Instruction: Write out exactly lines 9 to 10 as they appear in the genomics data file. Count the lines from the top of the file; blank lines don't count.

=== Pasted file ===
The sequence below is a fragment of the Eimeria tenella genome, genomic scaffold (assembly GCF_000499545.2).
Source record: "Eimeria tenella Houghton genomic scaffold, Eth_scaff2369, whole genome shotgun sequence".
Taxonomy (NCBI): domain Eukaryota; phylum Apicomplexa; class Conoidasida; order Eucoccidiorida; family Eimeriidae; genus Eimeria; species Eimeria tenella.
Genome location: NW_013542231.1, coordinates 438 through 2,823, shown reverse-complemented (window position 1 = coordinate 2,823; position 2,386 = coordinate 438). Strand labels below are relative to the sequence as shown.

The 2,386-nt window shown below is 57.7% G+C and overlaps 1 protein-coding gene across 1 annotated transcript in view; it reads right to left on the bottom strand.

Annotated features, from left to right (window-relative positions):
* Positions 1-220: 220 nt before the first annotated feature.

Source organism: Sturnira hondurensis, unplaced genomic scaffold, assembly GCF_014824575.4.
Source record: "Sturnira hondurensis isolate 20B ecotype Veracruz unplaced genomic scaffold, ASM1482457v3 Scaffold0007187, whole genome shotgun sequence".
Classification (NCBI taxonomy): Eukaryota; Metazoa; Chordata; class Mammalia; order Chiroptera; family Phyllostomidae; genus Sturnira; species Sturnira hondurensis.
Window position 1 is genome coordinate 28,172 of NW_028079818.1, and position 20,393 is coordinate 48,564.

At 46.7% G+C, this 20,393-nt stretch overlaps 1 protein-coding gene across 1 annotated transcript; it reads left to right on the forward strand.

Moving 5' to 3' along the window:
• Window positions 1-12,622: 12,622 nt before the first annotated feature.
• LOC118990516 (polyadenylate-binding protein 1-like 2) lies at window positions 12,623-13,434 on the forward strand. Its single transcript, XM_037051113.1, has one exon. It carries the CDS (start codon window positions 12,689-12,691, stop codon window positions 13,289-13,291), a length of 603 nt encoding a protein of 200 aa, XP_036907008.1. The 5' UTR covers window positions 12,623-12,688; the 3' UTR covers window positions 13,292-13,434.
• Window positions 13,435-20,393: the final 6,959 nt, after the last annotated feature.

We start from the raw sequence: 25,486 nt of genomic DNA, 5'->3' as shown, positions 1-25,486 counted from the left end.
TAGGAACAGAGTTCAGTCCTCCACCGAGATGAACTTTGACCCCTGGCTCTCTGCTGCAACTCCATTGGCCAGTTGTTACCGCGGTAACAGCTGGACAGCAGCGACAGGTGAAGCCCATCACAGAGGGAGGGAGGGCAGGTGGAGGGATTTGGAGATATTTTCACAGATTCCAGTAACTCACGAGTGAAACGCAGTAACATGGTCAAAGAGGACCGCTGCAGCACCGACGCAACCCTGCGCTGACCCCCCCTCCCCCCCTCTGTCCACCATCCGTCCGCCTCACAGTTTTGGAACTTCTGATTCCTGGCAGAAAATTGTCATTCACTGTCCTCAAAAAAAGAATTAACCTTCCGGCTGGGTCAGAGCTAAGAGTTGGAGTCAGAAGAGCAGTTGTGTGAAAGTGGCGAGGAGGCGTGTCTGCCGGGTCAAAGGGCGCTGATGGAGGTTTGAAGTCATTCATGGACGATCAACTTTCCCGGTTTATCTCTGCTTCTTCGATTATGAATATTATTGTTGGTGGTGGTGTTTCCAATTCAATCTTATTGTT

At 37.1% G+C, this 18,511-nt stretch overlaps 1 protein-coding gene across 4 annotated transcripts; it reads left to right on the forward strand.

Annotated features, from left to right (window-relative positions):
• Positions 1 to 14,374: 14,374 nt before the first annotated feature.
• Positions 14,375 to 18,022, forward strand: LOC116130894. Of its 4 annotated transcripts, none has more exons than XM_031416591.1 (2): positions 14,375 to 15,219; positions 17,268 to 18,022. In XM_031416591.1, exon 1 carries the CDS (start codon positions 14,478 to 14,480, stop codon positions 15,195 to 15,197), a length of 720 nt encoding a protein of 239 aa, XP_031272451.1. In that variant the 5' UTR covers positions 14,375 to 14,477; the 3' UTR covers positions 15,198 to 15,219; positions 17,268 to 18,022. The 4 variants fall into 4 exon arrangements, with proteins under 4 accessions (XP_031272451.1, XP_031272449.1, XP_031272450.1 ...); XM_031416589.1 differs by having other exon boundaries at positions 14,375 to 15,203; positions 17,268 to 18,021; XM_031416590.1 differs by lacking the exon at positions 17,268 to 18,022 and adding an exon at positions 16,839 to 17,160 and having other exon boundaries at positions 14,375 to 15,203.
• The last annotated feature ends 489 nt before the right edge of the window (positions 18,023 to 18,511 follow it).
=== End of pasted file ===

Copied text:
Source record: "Sturnira hondurensis isolate 20B ecotype Veracruz unplaced genomic scaffold, ASM1482457v3 Scaffold0007187, whole genome shotgun sequence".
Classification (NCBI taxonomy): Eukaryota; Metazoa; Chordata; class Mammalia; order Chiroptera; family Phyllostomidae; genus Sturnira; species Sturnira hondurensis.